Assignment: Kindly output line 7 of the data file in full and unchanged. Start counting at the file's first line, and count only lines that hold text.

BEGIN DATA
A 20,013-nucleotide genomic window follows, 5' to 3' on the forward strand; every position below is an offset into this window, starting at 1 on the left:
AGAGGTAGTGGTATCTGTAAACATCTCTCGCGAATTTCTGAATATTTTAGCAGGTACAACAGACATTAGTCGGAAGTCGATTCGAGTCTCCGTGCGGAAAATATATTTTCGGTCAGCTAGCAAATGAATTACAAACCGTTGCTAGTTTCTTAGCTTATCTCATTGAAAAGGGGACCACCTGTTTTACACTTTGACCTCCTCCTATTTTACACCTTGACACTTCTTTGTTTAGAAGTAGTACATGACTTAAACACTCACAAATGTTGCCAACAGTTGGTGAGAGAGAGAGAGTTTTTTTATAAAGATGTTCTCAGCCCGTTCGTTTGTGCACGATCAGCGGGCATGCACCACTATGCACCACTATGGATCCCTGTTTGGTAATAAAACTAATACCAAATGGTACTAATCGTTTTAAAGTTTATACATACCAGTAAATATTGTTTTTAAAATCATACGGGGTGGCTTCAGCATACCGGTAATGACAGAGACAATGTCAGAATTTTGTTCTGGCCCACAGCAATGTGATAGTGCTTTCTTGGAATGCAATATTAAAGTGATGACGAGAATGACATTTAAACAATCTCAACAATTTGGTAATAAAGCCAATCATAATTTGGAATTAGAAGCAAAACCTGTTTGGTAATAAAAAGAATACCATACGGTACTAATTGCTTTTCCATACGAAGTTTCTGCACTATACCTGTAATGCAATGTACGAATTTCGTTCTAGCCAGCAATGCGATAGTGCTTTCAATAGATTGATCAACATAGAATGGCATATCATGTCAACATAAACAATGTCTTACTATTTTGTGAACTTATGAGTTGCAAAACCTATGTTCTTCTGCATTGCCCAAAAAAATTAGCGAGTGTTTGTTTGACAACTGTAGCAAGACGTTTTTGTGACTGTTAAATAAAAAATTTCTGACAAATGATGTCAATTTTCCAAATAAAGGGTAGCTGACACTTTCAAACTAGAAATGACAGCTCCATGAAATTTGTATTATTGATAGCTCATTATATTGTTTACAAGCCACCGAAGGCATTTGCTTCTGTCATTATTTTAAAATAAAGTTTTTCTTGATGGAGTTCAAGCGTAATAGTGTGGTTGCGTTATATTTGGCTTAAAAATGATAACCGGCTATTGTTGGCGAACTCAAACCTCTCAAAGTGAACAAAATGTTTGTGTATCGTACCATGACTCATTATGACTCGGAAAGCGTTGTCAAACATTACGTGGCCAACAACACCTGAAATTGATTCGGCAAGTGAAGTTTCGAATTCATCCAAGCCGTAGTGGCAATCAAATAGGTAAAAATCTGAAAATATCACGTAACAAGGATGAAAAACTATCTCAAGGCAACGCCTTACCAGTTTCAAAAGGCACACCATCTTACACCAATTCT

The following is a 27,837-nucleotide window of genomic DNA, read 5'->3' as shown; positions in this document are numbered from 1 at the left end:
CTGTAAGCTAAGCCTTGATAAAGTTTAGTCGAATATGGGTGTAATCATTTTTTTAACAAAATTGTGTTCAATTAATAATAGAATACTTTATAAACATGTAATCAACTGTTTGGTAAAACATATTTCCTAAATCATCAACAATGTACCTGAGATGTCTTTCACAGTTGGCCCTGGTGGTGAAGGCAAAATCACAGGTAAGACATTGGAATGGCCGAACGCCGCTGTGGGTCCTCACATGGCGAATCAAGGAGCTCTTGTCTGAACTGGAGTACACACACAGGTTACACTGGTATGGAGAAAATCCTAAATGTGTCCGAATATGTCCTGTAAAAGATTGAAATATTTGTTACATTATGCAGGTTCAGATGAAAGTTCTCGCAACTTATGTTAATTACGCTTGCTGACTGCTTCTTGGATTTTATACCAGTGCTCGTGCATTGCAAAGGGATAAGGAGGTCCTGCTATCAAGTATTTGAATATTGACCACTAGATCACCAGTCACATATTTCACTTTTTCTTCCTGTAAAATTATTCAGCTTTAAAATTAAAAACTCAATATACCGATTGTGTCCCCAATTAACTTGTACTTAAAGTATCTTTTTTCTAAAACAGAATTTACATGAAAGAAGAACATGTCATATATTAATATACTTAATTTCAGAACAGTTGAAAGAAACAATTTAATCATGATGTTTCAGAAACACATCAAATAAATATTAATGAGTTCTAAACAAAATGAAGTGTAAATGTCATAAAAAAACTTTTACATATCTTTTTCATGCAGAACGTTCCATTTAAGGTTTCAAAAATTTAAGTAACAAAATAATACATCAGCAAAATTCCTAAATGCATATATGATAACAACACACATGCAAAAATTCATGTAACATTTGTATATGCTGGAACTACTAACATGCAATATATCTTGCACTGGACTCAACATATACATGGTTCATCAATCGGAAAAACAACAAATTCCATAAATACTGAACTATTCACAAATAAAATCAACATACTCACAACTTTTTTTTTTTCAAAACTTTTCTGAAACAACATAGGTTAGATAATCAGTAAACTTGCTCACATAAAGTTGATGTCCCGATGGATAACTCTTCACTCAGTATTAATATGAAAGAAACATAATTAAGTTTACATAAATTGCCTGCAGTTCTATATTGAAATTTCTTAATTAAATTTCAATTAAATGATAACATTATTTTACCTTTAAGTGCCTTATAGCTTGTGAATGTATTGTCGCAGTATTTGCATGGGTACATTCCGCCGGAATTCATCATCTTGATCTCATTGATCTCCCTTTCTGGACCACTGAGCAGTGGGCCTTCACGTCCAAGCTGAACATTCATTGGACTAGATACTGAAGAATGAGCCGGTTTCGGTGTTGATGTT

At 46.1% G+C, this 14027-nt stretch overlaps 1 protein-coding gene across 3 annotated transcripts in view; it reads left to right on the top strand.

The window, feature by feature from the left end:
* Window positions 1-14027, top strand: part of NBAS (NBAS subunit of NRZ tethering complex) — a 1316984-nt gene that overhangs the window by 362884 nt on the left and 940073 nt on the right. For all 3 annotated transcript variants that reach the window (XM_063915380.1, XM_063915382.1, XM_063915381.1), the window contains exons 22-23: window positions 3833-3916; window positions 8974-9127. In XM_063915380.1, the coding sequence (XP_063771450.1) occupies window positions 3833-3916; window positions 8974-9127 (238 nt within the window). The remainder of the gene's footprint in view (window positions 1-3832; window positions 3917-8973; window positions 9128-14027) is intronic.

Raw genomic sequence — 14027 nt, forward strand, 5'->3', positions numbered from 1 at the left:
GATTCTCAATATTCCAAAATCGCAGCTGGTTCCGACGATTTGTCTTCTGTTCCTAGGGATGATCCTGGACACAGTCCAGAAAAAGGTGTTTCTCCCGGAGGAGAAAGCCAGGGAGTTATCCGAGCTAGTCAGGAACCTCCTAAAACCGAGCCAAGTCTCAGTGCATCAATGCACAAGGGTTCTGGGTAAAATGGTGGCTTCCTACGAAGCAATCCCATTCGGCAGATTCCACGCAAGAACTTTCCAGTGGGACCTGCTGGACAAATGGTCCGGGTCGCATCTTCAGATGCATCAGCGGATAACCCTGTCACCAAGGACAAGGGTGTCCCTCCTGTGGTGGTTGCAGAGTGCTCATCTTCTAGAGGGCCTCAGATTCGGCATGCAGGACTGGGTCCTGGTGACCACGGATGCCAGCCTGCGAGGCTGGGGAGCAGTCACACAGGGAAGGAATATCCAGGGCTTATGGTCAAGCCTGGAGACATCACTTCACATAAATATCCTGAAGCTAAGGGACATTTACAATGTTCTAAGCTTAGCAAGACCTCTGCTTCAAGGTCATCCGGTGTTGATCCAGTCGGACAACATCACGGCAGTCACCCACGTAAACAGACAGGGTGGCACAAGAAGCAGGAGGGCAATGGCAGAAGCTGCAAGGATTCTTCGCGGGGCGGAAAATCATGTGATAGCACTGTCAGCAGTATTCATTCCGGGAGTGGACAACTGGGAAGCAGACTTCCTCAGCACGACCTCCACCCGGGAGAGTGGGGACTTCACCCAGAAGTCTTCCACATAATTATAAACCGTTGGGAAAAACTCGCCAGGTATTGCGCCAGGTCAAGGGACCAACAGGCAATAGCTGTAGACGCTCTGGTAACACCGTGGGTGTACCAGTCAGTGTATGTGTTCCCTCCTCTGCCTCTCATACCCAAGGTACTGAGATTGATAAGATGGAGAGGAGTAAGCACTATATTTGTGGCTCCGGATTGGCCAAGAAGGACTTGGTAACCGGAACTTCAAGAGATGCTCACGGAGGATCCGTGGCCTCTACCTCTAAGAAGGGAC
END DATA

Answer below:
* Window positions 1-14027, top strand: part of NBAS (NBAS subunit of NRZ tethering complex) — a 1316984-nt gene that overhangs the window by 362884 nt on the left and 940073 nt on the right. For all 3 annotated transcript variants that reach the window (XM_063915380.1, XM_063915382.1, XM_063915381.1), the window contains exons 22-23: window positions 3833-3916; window positions 8974-9127. In XM_063915380.1, the coding sequence (XP_063771450.1) occupies window positions 3833-3916; window positions 8974-9127 (238 nt within the window). The remainder of the gene's footprint in view (window positions 1-3832; window positions 3917-8973; window positions 9128-14027) is intronic.